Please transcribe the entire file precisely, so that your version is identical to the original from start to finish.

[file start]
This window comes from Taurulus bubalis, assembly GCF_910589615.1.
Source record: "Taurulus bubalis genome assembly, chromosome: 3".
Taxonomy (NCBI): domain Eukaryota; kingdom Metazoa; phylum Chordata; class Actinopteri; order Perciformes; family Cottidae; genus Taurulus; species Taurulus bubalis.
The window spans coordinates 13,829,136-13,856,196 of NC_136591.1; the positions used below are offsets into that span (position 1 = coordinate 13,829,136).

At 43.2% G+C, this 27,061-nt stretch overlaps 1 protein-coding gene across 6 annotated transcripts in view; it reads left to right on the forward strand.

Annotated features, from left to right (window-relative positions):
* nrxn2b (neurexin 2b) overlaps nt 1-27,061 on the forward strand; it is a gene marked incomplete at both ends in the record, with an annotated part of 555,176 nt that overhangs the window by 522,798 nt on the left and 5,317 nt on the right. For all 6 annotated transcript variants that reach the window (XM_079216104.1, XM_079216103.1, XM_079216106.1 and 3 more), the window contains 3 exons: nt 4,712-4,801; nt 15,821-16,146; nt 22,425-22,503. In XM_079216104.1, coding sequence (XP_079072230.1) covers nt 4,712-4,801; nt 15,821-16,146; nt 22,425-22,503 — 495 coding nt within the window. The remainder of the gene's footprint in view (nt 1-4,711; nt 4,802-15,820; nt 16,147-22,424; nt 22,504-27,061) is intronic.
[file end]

This window comes from Taurulus bubalis, assembly GCF_910589615.1.
Source record: "Taurulus bubalis genome assembly, chromosome: 3".
Taxonomy (NCBI): domain Eukaryota; kingdom Metazoa; phylum Chordata; class Actinopteri; order Perciformes; family Cottidae; genus Taurulus; species Taurulus bubalis.
The window spans coordinates 13,829,136-13,856,196 of NC_136591.1; the positions used below are offsets into that span (position 1 = coordinate 13,829,136).

At 43.2% G+C, this 27,061-nt stretch overlaps 1 protein-coding gene across 6 annotated transcripts in view; it reads left to right on the forward strand.

Annotated features, from left to right (window-relative positions):
* nrxn2b (neurexin 2b) overlaps nt 1-27,061 on the forward strand; it is a gene marked incomplete at both ends in the record, with an annotated part of 555,176 nt that overhangs the window by 522,798 nt on the left and 5,317 nt on the right. For all 6 annotated transcript variants that reach the window (XM_079216104.1, XM_079216103.1, XM_079216106.1 and 3 more), the window contains 3 exons: nt 4,712-4,801; nt 15,821-16,146; nt 22,425-22,503. In XM_079216104.1, coding sequence (XP_079072230.1) covers nt 4,712-4,801; nt 15,821-16,146; nt 22,425-22,503 — 495 coding nt within the window. The remainder of the gene's footprint in view (nt 1-4,711; nt 4,802-15,820; nt 16,147-22,424; nt 22,504-27,061) is intronic.